Before we begin to discuss this familiar scripture reading and think about how we can apply it to our own lives, it may be helpful to do as we have been taught and consider the time, place, and circumstances under which it was spoken. Peter, a follower of Jesus, had come to Jesus feeling hurt, frustrated, and discouraged. His brother had sinned against him, and he didn’t know how to deal with it or how much more he could take. So, Peter turned to the Lord and asked how many times his brother would sin against him and how many times he had to try to forgive him. It is here that Jesus replied that Peter’s brother would sin against him many times (perhaps 490 times), and that each time Peter was called upon as a follower of Jesus to forgive him.
This sounds like the very essence of Christianity, easy forgiveness and open heartedness. But is it often very difficult for us to do. Any of us who have been in a relationship know, all too well, that the other person can be grating, difficult, insensitive, uncompromising, quick to anger, small-minded, mean-spirited, or display any of hundreds of flawed behaviors, including physical violence to the extreme. We learn to accept, to compromise, to forgive. We often retaliate, which tends to make the situation even more volatile. And, over a period of time, there will be a drawing apart of the two who once professed undying love. It is this separation that leads to a complete lack of forgiveness and, ultimately, to divorce.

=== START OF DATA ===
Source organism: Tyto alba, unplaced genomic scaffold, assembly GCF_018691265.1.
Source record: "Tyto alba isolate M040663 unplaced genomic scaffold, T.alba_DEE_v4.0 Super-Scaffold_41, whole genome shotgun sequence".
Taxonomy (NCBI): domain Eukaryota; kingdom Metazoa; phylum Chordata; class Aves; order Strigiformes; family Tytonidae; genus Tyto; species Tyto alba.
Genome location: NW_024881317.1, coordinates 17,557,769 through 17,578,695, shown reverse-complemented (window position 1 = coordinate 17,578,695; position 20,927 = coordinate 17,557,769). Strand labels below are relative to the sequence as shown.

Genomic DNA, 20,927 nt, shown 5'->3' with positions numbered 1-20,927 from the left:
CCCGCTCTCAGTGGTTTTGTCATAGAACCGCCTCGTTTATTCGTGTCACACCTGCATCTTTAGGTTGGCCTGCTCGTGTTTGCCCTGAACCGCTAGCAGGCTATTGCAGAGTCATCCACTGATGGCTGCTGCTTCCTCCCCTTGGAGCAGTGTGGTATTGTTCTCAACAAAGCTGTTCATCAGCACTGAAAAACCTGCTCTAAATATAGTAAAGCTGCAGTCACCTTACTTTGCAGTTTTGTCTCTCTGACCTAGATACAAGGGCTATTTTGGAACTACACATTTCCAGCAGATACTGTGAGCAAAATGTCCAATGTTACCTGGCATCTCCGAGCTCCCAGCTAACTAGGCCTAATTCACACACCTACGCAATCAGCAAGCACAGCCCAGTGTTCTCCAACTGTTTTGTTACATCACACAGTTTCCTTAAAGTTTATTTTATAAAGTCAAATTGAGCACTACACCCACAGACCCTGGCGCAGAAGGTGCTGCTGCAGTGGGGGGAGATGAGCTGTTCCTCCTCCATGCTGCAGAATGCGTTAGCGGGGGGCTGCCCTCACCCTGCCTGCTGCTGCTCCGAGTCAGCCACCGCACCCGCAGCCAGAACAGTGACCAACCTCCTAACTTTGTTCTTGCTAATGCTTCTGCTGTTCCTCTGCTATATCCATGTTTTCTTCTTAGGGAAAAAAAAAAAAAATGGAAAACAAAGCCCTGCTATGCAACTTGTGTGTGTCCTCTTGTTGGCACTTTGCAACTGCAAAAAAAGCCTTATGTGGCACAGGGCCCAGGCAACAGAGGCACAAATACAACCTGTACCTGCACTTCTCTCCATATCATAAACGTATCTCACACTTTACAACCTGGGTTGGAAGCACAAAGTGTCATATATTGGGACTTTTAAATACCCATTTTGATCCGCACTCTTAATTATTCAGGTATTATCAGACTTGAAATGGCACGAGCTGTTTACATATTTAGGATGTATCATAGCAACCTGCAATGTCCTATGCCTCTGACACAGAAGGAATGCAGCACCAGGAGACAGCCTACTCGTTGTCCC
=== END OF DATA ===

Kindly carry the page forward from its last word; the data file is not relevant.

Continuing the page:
Couples who have been together for a long time have forgiven each other not 490 times, but probably thousands. People are inherently human, weak, frail and faulty. They are selfish, inconsiderate, uncompromising, sarcastic, and too busy to deal with issues. Yet, through the years, they have come to accept, to go on, to overlook, and yes, to forgive.
A very similar scenario will often occur with children, siblings, parents, coworkers, associates, superiors, neighbors and friends. And, when it does, Christians are called upon to do two things. Jesus tells us to consider each man and woman as our brother (sister) and to forgive again and again.
(Continued in Applying the scriptures to our own lives – Part II)
References: The People’s New Testament Commentary by M. Eugene Boring and Fred B. Craddock, The MacArthur Bible Commentary by John MacArthur and Concise Bible Commentary, David S. Dockery, General Editor
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